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Is EPFO data right metric to show job creation? No, say experts citing its data limitations

Wage ceiling, mobility of lower-end workers, smaller establishments willfully avoiding registrations among factors that make EPF data flawed indicator, they assert

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New Delhi: While the government often cites monthly data from the Employees’ Provident Fund Organisation (EPFO) — the latest edition of which was released on Friday —  to show that formal sector employment is growing in India, economists say that the data is flawed, prone to inflation and captures only a small portion of the formal sector.

The data released by the Ministry of Statistics and Programme Implementation (MoSPI) shows that net additions to the EPF database, at 87.13 lakh in the first six months of financial year 2022-23, looks set to surpass the 122.3 lakh net additions in 2021-22.

The figure for the April-September 2022 period is higher than the full-year figures for 2018-19 (61.12 lakh), 2019-20 (78.6 lakh), and 2020-21 (77.1 lakh).

In the past, several ministers have cited the EPF data to show that formal sector employment is growing. As recently as Tuesday, Ashwini Vaishnaw, Union Minister for Railways, Communications, Electronics and IT, cited the EPFO data and said “in April, May, June, July and August, on an average 15-16 lakh jobs got generated every month in the country”.

Even the Economic Survey tabled in Parliament on 31 January said that “an analysis of the latest EPFO data suggests significant acceleration in formalisation of the job market, driven by both new formal jobs and formalisation of existing job

Also Read: India doesn’t care about GDP. What matters is JDP — Jobs Data, Please

‘Data: flawed indicator’

Economists, however, feel that the EPF data is a flawed indicator because of the various limitations associated with how it captures data.

“The EPF data gives the impression that it is up-to-date and complete but it is not,” R. Nagaraj, Professor at the Indira Gandhi Institute of Development Research told ThePrint. “First of all, EPF is not actual payroll data. Payroll means every person who gets a pay cheque. EPF only refers to those who are registered on EPF, which applies to factories/companies with 20 or more workers.”

Further, Nagaraj explained, there is an upper limit as well, where employees earning a monthly salary of over Rs 15,000 do not have to be registered on the EPF rolls. “So, it is a truncated section of organised sector employment, which is itself less than 10 per cent of the total employment,” he added.

The EPF also does not apply to entrepreneurs and those who own their own businesses, Centre for Monitoring Indian Economy (CMIE) Managing Director and CEO Mahesh Vyas explained.

This minimum-number-of-employees limitation leads to another problem as well, which potentially leads to artificial inflation of the monthly numbers, Vyas added.

“When a company has less than 20 employees, it is not required that people employed by that company are registered under EPFO,” Vyas said. “If you have a company that had 19 people employed and it added one more, it would look like 20 people got added to the organised sector employment today, whereas there was an addition of only one employee.”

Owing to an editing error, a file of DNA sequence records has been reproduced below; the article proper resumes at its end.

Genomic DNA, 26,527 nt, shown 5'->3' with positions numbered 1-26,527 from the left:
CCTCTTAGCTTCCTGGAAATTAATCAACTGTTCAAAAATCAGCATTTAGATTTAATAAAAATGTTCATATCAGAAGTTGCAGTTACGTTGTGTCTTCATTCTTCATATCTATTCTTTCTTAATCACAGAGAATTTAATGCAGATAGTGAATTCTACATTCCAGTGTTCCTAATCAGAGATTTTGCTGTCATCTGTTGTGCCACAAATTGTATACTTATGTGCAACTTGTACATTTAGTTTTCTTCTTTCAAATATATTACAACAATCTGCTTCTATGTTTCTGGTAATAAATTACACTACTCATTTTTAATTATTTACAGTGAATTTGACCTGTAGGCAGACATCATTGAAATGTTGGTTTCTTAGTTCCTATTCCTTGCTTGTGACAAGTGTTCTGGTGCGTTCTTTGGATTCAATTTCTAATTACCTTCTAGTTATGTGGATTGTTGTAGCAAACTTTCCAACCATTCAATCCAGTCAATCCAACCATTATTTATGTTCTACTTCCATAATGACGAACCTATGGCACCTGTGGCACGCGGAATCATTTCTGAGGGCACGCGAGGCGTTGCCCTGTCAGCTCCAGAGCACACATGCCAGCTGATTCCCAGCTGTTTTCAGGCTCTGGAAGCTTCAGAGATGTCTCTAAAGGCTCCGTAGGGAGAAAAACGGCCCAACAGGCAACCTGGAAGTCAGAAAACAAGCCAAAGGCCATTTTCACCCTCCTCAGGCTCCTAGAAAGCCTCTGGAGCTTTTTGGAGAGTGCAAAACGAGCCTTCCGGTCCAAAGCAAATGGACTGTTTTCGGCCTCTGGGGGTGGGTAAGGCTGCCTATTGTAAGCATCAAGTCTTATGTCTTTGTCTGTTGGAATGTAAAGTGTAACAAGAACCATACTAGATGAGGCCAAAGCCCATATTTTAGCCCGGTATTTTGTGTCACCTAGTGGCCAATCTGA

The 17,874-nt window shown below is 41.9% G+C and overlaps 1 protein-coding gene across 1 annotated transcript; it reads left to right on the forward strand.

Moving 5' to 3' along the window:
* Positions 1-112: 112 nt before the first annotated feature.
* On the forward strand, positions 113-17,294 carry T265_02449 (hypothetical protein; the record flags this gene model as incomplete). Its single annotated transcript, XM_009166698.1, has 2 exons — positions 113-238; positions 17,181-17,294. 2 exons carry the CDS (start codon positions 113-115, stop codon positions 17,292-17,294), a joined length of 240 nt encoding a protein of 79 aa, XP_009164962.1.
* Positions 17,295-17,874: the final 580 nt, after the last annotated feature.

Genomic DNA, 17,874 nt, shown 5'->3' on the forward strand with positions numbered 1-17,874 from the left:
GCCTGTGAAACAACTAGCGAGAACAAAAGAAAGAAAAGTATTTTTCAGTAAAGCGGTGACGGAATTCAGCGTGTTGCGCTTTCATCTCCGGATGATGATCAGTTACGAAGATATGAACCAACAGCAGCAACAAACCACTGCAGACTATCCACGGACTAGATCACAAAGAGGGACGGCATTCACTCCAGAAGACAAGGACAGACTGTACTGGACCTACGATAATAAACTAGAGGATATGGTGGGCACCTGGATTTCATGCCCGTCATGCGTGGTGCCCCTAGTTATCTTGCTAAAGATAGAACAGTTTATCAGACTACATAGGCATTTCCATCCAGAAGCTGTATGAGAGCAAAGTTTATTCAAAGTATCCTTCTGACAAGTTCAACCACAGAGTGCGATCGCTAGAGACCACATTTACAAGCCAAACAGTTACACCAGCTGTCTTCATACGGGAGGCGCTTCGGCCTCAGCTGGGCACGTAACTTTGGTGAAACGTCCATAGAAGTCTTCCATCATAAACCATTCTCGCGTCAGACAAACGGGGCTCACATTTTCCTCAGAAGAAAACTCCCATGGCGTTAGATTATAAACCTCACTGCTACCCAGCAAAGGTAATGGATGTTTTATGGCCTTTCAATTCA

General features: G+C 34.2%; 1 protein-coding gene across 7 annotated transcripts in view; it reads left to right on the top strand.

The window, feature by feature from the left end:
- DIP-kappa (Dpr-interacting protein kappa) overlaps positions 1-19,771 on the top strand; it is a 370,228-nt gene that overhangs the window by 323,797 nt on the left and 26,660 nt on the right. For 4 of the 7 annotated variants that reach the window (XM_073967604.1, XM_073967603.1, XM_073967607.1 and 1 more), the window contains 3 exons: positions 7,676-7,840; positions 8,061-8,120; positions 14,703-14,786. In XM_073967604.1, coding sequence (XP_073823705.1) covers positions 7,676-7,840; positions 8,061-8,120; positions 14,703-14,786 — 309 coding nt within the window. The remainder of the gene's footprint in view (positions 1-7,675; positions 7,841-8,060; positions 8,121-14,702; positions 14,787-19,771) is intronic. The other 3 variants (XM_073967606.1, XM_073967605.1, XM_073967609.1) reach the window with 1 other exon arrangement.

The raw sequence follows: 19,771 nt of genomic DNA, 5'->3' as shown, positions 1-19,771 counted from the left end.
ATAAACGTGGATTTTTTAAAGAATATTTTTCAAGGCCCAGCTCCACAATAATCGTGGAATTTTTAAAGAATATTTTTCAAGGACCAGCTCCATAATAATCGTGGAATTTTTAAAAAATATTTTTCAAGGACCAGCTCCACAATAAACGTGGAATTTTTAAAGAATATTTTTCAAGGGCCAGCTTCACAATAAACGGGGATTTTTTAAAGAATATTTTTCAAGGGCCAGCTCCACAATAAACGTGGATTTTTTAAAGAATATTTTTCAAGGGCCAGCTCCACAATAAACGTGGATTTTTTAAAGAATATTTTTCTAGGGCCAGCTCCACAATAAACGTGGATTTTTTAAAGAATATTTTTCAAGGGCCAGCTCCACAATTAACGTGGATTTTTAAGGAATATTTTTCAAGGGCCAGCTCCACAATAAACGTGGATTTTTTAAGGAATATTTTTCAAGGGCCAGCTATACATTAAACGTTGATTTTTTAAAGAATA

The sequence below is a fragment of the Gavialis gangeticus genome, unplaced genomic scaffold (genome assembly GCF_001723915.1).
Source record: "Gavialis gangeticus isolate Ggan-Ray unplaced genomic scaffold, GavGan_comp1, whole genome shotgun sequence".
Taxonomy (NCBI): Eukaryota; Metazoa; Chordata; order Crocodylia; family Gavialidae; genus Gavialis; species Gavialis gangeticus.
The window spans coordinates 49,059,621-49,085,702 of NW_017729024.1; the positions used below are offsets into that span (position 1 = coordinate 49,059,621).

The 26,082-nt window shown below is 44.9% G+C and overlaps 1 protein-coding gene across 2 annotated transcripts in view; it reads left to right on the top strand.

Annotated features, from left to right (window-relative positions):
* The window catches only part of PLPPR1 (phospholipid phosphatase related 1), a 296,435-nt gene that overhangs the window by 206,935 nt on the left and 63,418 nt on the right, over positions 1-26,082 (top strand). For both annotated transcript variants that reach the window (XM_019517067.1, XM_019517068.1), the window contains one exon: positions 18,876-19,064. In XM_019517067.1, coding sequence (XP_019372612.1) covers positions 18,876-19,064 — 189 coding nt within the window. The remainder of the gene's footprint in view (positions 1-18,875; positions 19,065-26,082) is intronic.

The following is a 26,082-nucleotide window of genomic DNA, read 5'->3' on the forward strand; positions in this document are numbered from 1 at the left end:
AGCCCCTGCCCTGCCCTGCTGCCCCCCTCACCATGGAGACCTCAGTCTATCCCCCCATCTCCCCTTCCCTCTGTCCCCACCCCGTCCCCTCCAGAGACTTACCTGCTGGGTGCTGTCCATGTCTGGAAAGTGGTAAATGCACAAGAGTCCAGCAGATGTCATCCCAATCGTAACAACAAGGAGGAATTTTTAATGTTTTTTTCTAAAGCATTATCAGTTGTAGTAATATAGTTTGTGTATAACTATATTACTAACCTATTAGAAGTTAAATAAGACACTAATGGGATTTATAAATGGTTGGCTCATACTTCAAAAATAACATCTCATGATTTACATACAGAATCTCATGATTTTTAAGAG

Yet another issue with the way the EPFO maintains its database has to do with how it handles those who change jobs or leave a job only to be employed again after a few months.

For example, if a person leaves a job and joins a new work place in less than six months, then the EPFO does not register the intervening months as unemployed time. It is only after six months of non-contribution to the EPF that a person can opt out of the EPFO rolls.

‘Many don’t take out money even after retirement’

To compound the problem, Vyas pointed out that many people do not take out their money once they retire because the EPF offers attractive returns. As far as the EPFO is concerned, these people are still employed.

In fact, such is the problem with data collection in the EPFO rolls that the Chief Economist of the State Bank of India reportedly made a presentation in January 2018 to PM Narendra Modi pointing out that the rolls show members over 100 years old and several below 18 years of age.

The presentation noted that 30-40 per cent of the EPF data was “unclean”, meaning only some of the data was useful with all of the fields populated properly.

There is also a situation where smaller companies and factories willfully avoid registering themselves with the EPFO because it would involve making statutory contributions on behalf of their employees.

“While it (registration) is mandatory, its violation is very wide. At the lower end of the spectrum, there is also a lot of mobility of workers. So, one doesn’t know how much of this is being captured,” Nagaraj said.

ThePrint reached out to MoSPI to understand what it uses the EPF data for, whether it is aware of the data issues raised by economists, and what it is doing to rectify these issues. No response was received at the time of publication of this story. It will be updated when a response is received.

(Edited by V. S. Chandrasekar)

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